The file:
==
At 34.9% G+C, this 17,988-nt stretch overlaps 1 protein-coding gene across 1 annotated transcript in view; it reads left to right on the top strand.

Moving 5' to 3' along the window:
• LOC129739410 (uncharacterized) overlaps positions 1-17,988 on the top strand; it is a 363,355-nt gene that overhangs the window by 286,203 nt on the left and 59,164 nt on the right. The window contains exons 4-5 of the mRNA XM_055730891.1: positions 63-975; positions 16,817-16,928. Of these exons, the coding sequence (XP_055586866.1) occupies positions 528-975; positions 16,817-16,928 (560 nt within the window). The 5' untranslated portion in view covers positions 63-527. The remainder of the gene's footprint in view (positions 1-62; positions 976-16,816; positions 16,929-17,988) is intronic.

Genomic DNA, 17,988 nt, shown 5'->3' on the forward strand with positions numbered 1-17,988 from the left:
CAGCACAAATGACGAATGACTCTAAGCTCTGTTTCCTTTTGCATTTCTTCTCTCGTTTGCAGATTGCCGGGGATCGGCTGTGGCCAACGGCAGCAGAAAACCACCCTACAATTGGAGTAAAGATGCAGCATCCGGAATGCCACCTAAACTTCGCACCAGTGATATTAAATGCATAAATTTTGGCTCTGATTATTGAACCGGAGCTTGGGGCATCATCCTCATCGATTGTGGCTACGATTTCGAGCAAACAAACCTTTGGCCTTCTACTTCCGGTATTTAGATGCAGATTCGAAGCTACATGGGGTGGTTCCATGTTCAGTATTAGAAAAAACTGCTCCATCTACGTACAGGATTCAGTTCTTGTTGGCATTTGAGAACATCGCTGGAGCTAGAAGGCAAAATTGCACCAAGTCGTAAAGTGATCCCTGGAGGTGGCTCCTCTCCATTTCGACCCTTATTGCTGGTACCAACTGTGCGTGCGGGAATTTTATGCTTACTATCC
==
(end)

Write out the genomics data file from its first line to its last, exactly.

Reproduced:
At 34.9% G+C, this 17,988-nt stretch overlaps 1 protein-coding gene across 1 annotated transcript in view; it reads left to right on the top strand.

Moving 5' to 3' along the window:
• LOC129739410 (uncharacterized) overlaps positions 1-17,988 on the top strand; it is a 363,355-nt gene that overhangs the window by 286,203 nt on the left and 59,164 nt on the right. The window contains exons 4-5 of the mRNA XM_055730891.1: positions 63-975; positions 16,817-16,928. Of these exons, the coding sequence (XP_055586866.1) occupies positions 528-975; positions 16,817-16,928 (560 nt within the window). The 5' untranslated portion in view covers positions 63-527. The remainder of the gene's footprint in view (positions 1-62; positions 976-16,816; positions 16,929-17,988) is intronic.

Genomic DNA, 17,988 nt, shown 5'->3' on the forward strand with positions numbered 1-17,988 from the left:
CAGCACAAATGACGAATGACTCTAAGCTCTGTTTCCTTTTGCATTTCTTCTCTCGTTTGCAGATTGCCGGGGATCGGCTGTGGCCAACGGCAGCAGAAAACCACCCTACAATTGGAGTAAAGATGCAGCATCCGGAATGCCACCTAAACTTCGCACCAGTGATATTAAATGCATAAATTTTGGCTCTGATTATTGAACCGGAGCTTGGGGCATCATCCTCATCGATTGTGGCTACGATTTCGAGCAAACAAACCTTTGGCCTTCTACTTCCGGTATTTAGATGCAGATTCGAAGCTACATGGGGTGGTTCCATGTTCAGTATTAGAAAAAACTGCTCCATCTACGTACAGGATTCAGTTCTTGTTGGCATTTGAGAACATCGCTGGAGCTAGAAGGCAAAATTGCACCAAGTCGTAAAGTGATCCCTGGAGGTGGCTCCTCTCCATTTCGACCCTTATTGCTGGTACCAACTGTGCGTGCGGGAATTTTATGCTTACTATCC